Dissent: A negative vote or a difference of opinion.
District: The separation of a state into multiple districts. Each district is represented by an elected legislator.
Election: Selecting a person to fill an office through popular vote.
Electoral College: Present in the U.S. election for president and vice president. The population votes for appointed representatives, electors, to vote for a particular party’s candidate.
Enacted: When a bill is made into a law.
Engross: The process of updating a bill while it is in the Senate or the House of Representatives.
Enroll: Modifying a bill that was passed by houses into its final format.
Executive Order: A command for the governor or president to the executive branch that was not voted on by the legislature.
Executive Session: A portion of the U.S. Senate assembling to delegate on treaties, federal executive officials nominations, and other items introduced by the President.
Expunge: The removal of specific portions that may be objectionable or incorrect from the journal.
FDA: The Food and Drug Administration is a federal agency of the U.S. Department of Health and Human Services that serves to protect and promote public health. It has the ability to pass regulations and monitor the developments of food safety, tobacco products, medications, animal and veterinary products, medical devices, biopharmaceuticals, and vaccines.
Federal: In the U.S., the federal government has legislative, executive, and judicial branches that represents all 50 states, the District of Columbia, and its territories.
Filibuster: An extended debate given by one or more members of the legislature to delay or prevent a vote on a bill.
Hearing: A public discussion on a bill, usually organized by a congressional committee.
HHS: The U.S. Department of Health and Human Services is a Cabinet-level department, meaning that the head of the HHS is part of the advisory body to the President. It is responsible for administering health, welfare, and health information technology programs that protects the health and well-being of all Americans.
Hold: U.S. Senator(s) prevent a motion from reaching the Senate floor. If the Senator(s) privately request a hold from their party leadership, it is called an anonymous or secret hold.
House: A lawmaking assembly. The U.S. House of Representatives is the larger of the two chambers in the U.S. Congress. A fixed number of 435 representatives are elected from their own congressional districts across the 50 states. Congressional districts are organized by population; California has 53 congressional districts and 53 representatives, states such as Alaska and Vermont have only one representative.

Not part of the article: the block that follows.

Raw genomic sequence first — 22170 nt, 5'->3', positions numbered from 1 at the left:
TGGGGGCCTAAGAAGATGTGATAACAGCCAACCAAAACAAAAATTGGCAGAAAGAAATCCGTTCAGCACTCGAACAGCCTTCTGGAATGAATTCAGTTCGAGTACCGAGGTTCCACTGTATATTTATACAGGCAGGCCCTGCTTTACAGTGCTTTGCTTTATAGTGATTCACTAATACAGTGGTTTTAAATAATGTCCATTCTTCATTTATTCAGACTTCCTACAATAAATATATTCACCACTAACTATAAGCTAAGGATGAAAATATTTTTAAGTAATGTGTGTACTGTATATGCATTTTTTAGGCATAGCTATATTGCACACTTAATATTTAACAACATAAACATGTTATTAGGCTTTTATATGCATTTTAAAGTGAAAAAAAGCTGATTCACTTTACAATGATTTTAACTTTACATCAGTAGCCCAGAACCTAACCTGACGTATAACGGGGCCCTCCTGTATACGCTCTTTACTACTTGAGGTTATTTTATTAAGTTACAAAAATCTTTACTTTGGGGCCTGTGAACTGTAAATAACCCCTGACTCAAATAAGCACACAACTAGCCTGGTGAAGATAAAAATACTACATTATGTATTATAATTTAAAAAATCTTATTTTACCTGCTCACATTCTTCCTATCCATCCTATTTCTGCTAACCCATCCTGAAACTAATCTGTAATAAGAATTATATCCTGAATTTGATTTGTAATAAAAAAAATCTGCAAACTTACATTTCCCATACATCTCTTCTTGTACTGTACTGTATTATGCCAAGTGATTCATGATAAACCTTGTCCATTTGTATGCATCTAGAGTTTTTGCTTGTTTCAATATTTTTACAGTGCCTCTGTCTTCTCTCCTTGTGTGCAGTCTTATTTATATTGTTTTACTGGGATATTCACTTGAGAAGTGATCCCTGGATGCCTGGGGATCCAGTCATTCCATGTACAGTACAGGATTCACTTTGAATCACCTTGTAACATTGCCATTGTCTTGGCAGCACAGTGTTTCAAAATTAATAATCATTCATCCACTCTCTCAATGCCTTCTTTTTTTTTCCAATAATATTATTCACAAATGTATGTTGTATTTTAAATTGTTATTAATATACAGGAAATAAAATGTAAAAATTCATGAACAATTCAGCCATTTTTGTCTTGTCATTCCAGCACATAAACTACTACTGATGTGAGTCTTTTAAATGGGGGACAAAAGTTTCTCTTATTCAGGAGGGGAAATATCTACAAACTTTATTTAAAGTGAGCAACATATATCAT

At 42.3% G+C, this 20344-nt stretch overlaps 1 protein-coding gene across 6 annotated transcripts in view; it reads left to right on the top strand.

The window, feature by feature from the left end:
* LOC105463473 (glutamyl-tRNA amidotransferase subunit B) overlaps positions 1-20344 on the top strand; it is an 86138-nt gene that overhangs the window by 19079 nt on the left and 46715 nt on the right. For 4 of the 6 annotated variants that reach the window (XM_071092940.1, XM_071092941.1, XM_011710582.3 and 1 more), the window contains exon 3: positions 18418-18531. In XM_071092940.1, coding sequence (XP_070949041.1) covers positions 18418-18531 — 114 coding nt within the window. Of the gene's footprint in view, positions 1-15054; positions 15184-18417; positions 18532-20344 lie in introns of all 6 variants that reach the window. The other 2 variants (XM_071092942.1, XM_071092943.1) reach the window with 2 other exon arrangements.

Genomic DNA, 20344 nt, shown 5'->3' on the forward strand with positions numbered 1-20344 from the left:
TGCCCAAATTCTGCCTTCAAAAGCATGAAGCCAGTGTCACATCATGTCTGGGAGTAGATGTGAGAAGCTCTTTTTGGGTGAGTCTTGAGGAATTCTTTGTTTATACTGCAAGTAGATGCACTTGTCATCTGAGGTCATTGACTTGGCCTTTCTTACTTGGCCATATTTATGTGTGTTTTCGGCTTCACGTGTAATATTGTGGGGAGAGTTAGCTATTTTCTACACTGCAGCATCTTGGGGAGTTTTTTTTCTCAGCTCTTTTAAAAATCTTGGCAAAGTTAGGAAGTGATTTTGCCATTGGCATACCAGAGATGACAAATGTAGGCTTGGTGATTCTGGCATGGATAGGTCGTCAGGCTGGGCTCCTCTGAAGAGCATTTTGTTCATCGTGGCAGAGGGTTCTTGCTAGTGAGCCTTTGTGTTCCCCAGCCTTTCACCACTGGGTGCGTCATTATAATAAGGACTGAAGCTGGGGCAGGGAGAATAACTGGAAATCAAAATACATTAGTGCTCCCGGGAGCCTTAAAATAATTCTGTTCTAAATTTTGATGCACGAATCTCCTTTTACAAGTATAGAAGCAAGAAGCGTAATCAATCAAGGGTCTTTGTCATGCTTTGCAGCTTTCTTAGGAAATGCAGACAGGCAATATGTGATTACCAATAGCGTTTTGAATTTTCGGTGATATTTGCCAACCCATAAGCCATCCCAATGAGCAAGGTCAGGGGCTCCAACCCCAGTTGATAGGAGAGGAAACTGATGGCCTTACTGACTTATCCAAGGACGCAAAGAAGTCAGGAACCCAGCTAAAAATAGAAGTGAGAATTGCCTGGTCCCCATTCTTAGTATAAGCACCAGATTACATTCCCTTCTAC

Impeachment: Procedure to remove a public official from office due to possible misconduct.
Interim: The interval between legislative sessions.
Interim Committee: A committee to examine a topic between legislative sessions to report in the next session.
Journal: An official chronological record of the actions taken in a chamber.
Jurisdiction: The official power to make legal decisions and judgements.
Law: A general system of rules a city, county, or country acknowledges that regulates behavior and may be enforced with penalties.
Legislation: The act of making or enacting laws, or the proposed or passed law.
Legislator: An elected member to serve in a legislative body.
Legislature: A body that, in the U.S., is elected to deliberate, create, modify, or repeal the laws for the city, county, or country it represents.
Line item veto: A veto of a specific item in a bill.
Lobby: The act of persuading legislators to introduce or vote for measures in their interest.
Local: Cities, counties, and municipalities have local governments that regulate and enforce laws that only apply within its region. Local governments have city councils, which are the governing body. If a local law conflicts with a state law, the state law supersedes.
Majority: A voting method that elects the candidate that receives the majority of the votes, at least 51 percent.
Markup: The process of making final changes in a legislative bill.
Measure: A general term for a bill, memorial, or resolution.
Motion: A proposal from a legislative member that the Senate or House should take a certain action. Common motions are adjourning a session or voting on a measure.
NCI: The National Cancer Institute is part of the National Institutes of Health (NIH) under the U.S. Department of Health and Human Services. The NCI maintains the U.S. National Cancer Program and conducts and supports research and training related to the causes, prevention, diagnosis, and treatment of cancer. It also assists various activities that will provide supportive care of cancer patients and their families.
NIH: The National Institutes of Health is a part of the U.S. Department of Health and Human Services that conducts biomedical and public health research.